Contributor: Leigh Bell, BA, writer for Eating Disorder Hope
You just can’t eat that sandwich on your meal plan.
You just can’t avoid the bag of chips in the pantry. You just can’t keep down dinner.
You can. But you may need some help, especially during the holidays. One line of defense is your friends, family, and counselor. Can you reach out to them? If you’re unable or don’t want to, several helplines exist to help you through rough spots of recovery.
It’s not unusual in times of crisis people want to speak with someone they don’t know. This can empower them to discuss feelings differently than they would a friend or family member.
The National Eating Disorder Association (NEDA), has a toll free, confidential helpline open from 9am to 9pm Monday through Thursday and Friday from 9am to 5pm (EST).
The helpline is operated by a trained volunteer who can offer support and guidance. Also, during the same hours of operation, you can chat online with a support person. Find that resource here http://www.nationaleatingdisorders.org/find-help-support.
Another helpline is offered by the National Association of Anorexia Nervosa and Associated Disorders (ANAD). The number is (630) 577-1330 and it’s available Monday-Friday, 9am to 5pm (CST).
Sometimes talking feels like too much. ANAD also offers a special email address ([email protected]) for those who may prefer email of over the phone.
If you need assistance outside of these hours, reach out to 24/7 Crisis Call Center. Like the aforementioned resources, Crisis Support is free. The number is (775) 784-8090 or you can text “ANSWER” to 839863.
If someone in crisis receives immediate support, it lessens the risk of harm to self and to others is greatly reduced, according to the center.
Many other helplines exist for general crisis support. You can also go on the web to an online support group for help, but take precautions because you may stumble onto a pro-eating disorder site.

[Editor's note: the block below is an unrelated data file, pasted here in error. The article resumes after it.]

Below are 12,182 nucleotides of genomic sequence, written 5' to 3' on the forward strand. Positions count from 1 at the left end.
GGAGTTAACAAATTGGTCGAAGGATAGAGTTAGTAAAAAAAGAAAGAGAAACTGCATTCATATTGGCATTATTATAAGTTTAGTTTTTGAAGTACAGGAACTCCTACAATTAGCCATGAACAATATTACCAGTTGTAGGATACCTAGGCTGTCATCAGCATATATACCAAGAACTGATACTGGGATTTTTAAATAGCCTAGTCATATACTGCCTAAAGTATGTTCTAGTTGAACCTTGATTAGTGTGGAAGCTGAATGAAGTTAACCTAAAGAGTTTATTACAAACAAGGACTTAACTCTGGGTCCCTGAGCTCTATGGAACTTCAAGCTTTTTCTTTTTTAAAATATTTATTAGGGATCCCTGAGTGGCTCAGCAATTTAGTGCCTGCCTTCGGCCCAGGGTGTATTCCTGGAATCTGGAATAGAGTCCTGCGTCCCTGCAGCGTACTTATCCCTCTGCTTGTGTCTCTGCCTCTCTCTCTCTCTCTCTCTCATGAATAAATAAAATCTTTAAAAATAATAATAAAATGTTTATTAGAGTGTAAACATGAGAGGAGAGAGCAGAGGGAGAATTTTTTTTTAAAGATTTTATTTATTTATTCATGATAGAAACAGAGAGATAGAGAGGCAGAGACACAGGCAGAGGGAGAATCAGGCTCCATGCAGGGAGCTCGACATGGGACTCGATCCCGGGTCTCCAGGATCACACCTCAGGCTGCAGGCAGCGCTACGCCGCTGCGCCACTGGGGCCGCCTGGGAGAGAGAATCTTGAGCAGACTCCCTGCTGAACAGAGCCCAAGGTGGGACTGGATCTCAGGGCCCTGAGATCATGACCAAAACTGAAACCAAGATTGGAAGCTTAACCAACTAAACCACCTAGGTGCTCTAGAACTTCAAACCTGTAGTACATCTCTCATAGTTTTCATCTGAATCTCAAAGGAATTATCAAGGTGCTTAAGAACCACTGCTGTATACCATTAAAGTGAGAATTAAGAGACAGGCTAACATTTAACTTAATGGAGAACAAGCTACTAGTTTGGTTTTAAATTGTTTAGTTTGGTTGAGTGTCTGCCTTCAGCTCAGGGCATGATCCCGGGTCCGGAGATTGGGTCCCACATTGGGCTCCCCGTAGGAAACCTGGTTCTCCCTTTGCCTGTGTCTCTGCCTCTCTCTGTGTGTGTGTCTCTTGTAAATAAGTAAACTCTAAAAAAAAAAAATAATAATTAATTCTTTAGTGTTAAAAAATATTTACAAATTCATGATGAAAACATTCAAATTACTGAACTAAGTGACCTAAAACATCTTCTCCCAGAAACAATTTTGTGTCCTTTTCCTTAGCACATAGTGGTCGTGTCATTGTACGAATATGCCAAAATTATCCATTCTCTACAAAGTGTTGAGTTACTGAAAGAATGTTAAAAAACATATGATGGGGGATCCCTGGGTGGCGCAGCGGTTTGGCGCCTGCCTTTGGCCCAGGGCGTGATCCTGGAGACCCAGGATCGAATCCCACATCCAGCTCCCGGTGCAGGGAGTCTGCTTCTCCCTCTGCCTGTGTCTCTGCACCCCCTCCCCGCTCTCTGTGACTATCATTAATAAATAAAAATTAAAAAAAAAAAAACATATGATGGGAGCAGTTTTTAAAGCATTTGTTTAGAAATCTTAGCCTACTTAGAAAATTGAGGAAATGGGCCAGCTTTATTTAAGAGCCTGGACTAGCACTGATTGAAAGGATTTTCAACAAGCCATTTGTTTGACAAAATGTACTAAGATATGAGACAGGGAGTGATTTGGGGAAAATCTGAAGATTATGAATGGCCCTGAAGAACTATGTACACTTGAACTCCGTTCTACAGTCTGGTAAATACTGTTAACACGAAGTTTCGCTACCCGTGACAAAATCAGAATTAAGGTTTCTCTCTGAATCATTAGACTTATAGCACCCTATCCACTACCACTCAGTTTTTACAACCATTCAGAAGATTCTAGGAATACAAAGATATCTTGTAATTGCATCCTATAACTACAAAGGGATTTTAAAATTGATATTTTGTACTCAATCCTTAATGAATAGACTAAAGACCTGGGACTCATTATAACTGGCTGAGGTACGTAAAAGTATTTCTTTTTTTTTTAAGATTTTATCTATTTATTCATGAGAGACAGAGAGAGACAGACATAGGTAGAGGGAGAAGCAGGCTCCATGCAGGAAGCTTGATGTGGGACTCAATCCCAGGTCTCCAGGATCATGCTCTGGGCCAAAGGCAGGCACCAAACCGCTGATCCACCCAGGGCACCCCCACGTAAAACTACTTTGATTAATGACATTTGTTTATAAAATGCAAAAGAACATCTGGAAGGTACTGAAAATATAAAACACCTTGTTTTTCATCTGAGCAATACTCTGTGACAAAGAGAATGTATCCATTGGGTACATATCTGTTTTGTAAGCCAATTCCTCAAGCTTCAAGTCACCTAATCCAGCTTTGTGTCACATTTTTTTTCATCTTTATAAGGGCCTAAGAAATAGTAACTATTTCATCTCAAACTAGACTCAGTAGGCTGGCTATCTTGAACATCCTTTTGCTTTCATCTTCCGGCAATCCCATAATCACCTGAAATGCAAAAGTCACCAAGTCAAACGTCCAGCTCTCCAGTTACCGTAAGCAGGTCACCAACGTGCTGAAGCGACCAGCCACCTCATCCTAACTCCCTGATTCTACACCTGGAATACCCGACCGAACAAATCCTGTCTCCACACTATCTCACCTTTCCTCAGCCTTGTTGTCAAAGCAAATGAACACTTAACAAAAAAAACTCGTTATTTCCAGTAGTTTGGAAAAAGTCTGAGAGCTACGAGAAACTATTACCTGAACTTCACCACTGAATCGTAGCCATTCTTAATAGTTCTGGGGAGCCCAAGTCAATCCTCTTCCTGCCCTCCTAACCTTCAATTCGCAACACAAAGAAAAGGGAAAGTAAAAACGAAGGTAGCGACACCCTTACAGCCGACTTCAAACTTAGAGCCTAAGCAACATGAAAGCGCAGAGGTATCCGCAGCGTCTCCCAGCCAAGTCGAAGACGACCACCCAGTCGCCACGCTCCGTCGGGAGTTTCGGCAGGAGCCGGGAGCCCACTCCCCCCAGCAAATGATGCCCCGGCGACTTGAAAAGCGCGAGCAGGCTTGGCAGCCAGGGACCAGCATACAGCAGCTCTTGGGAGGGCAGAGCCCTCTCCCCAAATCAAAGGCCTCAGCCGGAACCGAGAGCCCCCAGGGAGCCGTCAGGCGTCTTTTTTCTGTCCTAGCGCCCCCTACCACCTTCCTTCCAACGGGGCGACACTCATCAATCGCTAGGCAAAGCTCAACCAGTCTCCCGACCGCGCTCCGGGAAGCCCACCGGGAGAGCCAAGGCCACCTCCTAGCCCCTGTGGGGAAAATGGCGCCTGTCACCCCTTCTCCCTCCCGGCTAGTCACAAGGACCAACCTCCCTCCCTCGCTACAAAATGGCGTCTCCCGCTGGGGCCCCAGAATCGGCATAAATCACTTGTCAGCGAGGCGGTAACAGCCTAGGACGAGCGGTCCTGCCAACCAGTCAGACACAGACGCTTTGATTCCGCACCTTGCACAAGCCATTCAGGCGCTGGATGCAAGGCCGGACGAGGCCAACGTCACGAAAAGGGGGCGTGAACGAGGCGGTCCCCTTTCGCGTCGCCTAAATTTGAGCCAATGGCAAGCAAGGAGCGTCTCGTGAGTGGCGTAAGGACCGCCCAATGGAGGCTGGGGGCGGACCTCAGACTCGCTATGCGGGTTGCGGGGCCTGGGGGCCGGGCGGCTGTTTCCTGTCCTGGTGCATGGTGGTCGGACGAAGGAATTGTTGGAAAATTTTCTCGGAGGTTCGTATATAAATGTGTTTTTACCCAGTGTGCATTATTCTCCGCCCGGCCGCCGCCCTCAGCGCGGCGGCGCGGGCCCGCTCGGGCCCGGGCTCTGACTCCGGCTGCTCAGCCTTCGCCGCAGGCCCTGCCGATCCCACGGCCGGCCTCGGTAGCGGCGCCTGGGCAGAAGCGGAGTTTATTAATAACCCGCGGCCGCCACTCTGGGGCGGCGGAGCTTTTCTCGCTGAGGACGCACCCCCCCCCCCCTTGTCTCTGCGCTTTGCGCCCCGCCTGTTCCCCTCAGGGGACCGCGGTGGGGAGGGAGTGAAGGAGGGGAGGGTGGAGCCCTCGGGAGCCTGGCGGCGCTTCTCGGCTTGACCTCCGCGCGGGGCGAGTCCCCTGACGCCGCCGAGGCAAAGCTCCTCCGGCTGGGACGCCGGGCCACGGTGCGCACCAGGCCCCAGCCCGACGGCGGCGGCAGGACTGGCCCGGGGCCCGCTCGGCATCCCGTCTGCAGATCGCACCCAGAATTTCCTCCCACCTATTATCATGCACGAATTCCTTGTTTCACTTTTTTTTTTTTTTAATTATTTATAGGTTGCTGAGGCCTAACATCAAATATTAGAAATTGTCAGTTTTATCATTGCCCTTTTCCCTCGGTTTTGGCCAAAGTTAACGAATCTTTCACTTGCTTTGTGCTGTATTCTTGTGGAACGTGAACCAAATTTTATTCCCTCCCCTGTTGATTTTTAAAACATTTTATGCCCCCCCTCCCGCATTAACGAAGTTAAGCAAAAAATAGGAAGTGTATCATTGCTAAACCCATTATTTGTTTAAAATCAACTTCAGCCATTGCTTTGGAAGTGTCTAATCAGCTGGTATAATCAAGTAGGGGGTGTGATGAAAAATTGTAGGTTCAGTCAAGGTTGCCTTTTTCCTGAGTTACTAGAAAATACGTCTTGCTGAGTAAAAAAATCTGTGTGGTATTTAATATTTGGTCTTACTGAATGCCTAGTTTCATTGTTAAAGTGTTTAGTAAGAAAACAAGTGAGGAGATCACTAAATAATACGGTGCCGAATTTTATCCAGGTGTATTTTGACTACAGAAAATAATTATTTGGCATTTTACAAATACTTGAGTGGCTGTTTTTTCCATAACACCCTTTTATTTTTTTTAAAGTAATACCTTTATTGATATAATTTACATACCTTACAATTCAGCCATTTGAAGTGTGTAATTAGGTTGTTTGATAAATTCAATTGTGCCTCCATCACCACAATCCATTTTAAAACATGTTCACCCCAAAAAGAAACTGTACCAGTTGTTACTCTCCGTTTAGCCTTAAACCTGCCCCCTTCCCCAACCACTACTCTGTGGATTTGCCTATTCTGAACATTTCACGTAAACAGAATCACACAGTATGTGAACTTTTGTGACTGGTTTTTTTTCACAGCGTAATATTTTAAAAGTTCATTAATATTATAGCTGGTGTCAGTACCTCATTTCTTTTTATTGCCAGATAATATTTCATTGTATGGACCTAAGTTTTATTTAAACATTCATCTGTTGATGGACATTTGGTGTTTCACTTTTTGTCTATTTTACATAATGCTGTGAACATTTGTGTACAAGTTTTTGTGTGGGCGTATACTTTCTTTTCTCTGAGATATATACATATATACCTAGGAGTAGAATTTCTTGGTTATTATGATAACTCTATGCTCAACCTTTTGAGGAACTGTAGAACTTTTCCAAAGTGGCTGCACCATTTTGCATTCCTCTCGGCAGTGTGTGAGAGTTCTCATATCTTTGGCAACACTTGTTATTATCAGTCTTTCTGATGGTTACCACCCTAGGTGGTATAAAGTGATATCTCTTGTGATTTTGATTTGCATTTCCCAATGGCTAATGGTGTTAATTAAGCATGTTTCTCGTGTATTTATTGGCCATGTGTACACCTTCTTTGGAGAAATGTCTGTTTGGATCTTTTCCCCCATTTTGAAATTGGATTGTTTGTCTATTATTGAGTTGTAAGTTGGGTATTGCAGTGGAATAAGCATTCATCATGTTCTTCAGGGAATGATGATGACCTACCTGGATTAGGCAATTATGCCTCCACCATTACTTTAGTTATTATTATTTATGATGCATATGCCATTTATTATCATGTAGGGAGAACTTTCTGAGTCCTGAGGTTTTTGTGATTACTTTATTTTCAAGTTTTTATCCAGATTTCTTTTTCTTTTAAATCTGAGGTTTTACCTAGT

Whatever way you reach out for support, be sure you find the help you need. When you’re in early recovery from an eating disorder, temptations to slip up are normal, but remember you are in control of your recovery. There isn’t anyone or anything that can take that away.
Community Discussion – Share your thoughts here!
Have you utilized helplines during your eating disorder recovery? How were they helpful to you?
About the Author: Leigh Bell holds a Bachelor of Arts in English with minors in Creative Writing and French from Loyola Marymount University in Los Angeles. She is a published author, journalist with 15 years of experience, and a recipient of the Rosalynn Carter Fellowship for Mental Health Journalism. Leigh is recovered from a near-fatal, decade-long battle with anorexia and the mother of three young, rambunctious children.
The opinions and views of our guest contributors are shared to provide a broad perspective of eating disorders. These are not necessarily the views of Eating Disorder Hope, but an effort to offer discussion of various issues by different concerned individuals.
We at Eating Disorder Hope understand that eating disorders result from a combination of environmental and genetic factors. If you or a loved one are suffering from an eating disorder, please know that there is hope for you, and seek immediate professional help.
Last Updated & Reviewed By: Jacquelyn Ekern, MS, LPC on November 12, 2015
Published on EatingDisorderHope.com